As an audio proofreader, I have also read/listened to the following two books that reflect related aspects that impact the United States veteran. The first is War Dogs,  by Rebecca Frankel, narrated by Tanya Eby (2014). Military dogs are given well-deserved credit for their refined sense of smell and innate seek and rescue skills, which have resulted in saving the lives of thousands of men and women in the military. These same dogs suffer similar issues that our men and women do when returning home, while providing a loving cushion to the troops in the brutal horrors of war. Beautifully written, War Dogs wins the listener into becoming pro-canine, and a supporter of military working dogs. The second is American Reckoning, by Christian G. Appy, narrated by Sean Runnette (2015). This outstanding narration gives an account of the impact of the Vietnam War on our nation, its identity, and people, as well as the military, through movies, song, popular media, commentary, and how it affected American culture.

To our nation’s military force and veterans and their families, Tantor Media would like to say thank you for your service.

100th Anniversary of the Sinking of the RMS Lusitania

By Iain Martin

 Sinking of the Lusitania. Engraving by Norman Wilkinson, The Illustrated London News, May 15, 1915. P. 631
Sinking of the Lusitania. Engraving by Norman Wilkinson, the Illustrated London News, May 15, 1915. P. 631

This month marks the anniversary of one of the most tragic events of the twentieth century, the sinking of the British passenger steamer RMS Lusitania on May 7, 1915, by a German U-boat off the coast of Ireland.  She had left New York on May 1 bound for Liverpool, ignoring German warnings that the seas around the United Kingdom had been declared a zone of unrestricted submarine warfare. Although international law prohibited the firing on a non-military ship without warning, the Lusitania was carrying war munitions, which the Germans claimed made her a legitimate target.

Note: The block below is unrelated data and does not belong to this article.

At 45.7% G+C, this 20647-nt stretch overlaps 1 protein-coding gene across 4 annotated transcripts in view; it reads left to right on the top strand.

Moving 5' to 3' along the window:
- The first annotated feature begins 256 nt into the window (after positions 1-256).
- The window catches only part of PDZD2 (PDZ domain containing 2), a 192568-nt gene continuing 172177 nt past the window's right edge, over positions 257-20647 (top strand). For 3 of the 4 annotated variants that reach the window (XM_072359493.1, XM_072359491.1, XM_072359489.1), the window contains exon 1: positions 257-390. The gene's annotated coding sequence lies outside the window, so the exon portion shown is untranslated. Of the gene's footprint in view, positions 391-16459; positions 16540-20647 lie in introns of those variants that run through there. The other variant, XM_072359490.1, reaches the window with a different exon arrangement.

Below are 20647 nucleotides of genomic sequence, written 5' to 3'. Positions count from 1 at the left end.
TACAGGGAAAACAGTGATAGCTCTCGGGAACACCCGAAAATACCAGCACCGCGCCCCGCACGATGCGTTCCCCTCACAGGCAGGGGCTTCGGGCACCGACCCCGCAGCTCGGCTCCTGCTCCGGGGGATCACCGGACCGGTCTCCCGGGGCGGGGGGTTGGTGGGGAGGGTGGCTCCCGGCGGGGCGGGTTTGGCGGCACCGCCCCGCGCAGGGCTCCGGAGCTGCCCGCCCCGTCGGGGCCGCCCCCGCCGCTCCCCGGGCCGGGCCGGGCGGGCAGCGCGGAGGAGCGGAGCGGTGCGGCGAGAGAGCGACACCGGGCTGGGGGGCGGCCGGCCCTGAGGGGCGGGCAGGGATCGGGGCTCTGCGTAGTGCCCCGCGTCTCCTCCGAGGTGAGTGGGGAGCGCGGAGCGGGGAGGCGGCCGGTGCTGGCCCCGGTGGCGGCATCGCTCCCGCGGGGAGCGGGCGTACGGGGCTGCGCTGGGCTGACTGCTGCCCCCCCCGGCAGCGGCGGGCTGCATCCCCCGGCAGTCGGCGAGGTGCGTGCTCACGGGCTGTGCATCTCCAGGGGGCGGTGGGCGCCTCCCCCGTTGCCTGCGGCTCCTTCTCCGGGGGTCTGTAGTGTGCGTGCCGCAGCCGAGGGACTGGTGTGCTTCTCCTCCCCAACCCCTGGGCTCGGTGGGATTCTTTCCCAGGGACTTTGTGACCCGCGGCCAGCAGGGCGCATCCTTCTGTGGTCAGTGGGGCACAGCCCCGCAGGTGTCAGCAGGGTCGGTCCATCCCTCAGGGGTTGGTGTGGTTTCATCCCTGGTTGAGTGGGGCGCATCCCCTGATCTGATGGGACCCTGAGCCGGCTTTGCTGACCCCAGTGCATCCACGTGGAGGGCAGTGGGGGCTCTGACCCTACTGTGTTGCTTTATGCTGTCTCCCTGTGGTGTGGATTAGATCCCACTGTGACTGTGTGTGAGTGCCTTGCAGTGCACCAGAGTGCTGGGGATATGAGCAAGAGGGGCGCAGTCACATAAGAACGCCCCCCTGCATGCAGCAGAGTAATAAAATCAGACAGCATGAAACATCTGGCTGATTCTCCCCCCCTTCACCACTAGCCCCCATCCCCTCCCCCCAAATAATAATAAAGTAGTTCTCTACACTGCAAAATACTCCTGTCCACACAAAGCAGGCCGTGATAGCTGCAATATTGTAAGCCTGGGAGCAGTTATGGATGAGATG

A single torpedo hit the Lusitania on the starboard side, causing a secondary explosion within the hull. It sank in eighteen minutes, killing 1,191 people, including 128 Americans. The international outcry against Germany’s attack was keenly felt in the United States, still a neutral country in 1915, and moved public opinion closer towards supporting the Allied nations against Germany. In 1917, when Germany once again launched a campaign of unrestricted submarine warfare to try and starve England into defeat, the United States declared war on Germany.

Much controversy still surrounds the sinking of the Lusitania. A succession of British governments since World War I have always denied that munitions were being transported, but in a recent declassification of documents it was shown that in 1982 the Lusitania Audiobook CoverBritish government warned salvage divers of the presence of explosives on board. A number of British documents regarding the Lusitania remain classified.

You can learn more about this story in Lusitania: Triumph, Tragedy, and the End of the Edwardian Age by Greg King and Penny Wilson read by Johnny Heller.